The blank page stares at me when I begin a new design project. I always experience some level of anxiety with this challenge of transforming emptiness into an attractive piece that communicates a clear message. You can’t just put ANYTHING into the empty space. The design has to have a concept, an idea, a plan.
When I was first in school learning graphic design, I wanted to hurry through the planning stage and get to the implementation phase as soon as I could. Why? Because I was comfortable on the computer. I knew how to use the software and do the layout. It was the unknowns in the planning stage that intimidated me.
I actually had a dream one night that helped me become more at ease with the concept development phase. In the dream, I was sitting on the ledge of the Grand Canyon enjoying the beautiful scene. A group of eagles appeared. Each eagle was a different color. They were soaring and circling, then one by one, each of them settled onto the ledge next to me. We all just sat there together for a while, until I woke up.
The next day, I asked a friend (who is very wise and spiritual) what she thought the dream meant. She said that the eagles were showing me how wonderful it is to sit at the edge of something large and powerful and mysterious and simply enjoy the view. This became an epiphany for me. The blank page staring at me could become an invitation to explore and wonder “what if…?” And so began my practice of just breathing and seeing where the adventure leads me.
I’ve had a few years to accumulate and refine the tools that assist in the idea phase of a project. The process varies, and how I select the tools depends on how specific or metaphorical I want the design to be. But, every project begins with an intake discussion with the client where I ask a series of questions that help us define the scope and the goals. This discussion provides me with the information I need to write a design brief and construct a design strategy.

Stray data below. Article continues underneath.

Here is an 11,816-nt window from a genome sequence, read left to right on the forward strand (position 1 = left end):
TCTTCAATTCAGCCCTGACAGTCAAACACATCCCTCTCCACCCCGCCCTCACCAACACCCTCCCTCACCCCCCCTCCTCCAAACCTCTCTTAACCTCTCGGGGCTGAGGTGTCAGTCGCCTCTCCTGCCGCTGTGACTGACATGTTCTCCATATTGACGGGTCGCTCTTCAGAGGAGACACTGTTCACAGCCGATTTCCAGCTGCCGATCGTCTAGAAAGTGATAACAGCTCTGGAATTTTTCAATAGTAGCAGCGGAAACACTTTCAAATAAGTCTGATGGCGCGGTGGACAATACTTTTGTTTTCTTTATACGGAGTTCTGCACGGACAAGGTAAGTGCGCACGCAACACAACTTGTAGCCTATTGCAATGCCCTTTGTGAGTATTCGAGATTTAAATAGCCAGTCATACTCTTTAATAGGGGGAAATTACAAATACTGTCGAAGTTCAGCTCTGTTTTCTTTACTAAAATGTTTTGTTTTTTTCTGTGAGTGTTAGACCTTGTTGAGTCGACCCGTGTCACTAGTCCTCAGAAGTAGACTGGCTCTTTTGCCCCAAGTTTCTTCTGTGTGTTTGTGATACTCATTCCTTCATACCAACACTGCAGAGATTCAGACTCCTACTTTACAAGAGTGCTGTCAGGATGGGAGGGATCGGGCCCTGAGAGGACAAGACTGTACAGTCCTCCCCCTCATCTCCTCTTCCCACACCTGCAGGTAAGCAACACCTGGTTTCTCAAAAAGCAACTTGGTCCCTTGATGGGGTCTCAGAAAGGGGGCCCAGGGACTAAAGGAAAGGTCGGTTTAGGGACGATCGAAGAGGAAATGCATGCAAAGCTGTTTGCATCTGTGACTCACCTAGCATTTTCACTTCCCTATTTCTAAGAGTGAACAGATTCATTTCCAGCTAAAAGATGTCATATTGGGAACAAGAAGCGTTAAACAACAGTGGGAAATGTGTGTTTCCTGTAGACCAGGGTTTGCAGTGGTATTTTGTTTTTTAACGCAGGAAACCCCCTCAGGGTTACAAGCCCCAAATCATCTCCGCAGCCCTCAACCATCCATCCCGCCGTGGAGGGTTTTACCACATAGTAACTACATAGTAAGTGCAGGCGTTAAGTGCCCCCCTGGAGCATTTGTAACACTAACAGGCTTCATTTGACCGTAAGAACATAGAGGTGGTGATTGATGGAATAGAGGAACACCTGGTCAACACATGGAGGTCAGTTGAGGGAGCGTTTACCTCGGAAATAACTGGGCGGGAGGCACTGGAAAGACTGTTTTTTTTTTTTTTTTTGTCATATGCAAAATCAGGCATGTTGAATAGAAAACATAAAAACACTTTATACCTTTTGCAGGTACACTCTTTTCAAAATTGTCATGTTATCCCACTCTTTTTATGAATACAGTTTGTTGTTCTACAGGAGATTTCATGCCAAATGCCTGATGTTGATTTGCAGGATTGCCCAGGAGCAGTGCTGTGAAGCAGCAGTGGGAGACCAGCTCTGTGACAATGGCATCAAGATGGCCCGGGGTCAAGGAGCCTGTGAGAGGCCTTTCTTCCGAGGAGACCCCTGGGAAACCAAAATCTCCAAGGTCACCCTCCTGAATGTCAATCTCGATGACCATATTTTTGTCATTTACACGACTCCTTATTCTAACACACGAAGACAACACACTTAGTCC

- Research and brainstorm. For me, these happen simultaneously. My favorite techniques are taking notes, making lists, doing mind-mapping (or “flapdoodle” as I call it in my classroom), forcing connections, and asking “what if…?”. Effective brainstorming needs good stimuli, such as music, going out in nature, looking at books, or searching the web. I love surfing the web for visual inspirations and posting them on a Pinterest board I create for each project.
- Draw thumbnails (small sketches that are visual representations of the space). I usually need to draw 10 or more thumbnails to get a sufficient range of ideas that will work visually.
By the time I’ve finished with the thumbnails, I’m ready to implement my ideas on the computer. The blank page becomes a “comp” (abbreviation for “compehensive” design), which must resemble the final layout, typography, and imagery as accurately as possible.
Everyone Faces a Blank Page
I’ve overcome a lot of the anxiety of the blank page when I’m designing something. I continue to practice the breathing and exploring. But sometimes I still feel a bit apprehensive about a blank page when I begin a new painting, or even when I start a new blog post! A lot of my design students are reluctant to do research, brainstorms, and thumbnails; they want to jump onto the computer as soon as possible to get to the “real business” of designing. As they become familiar with the concept development tools, they are more willing to spend the necessary time using those tools. What is your “blank page” and how have you faced its challenges?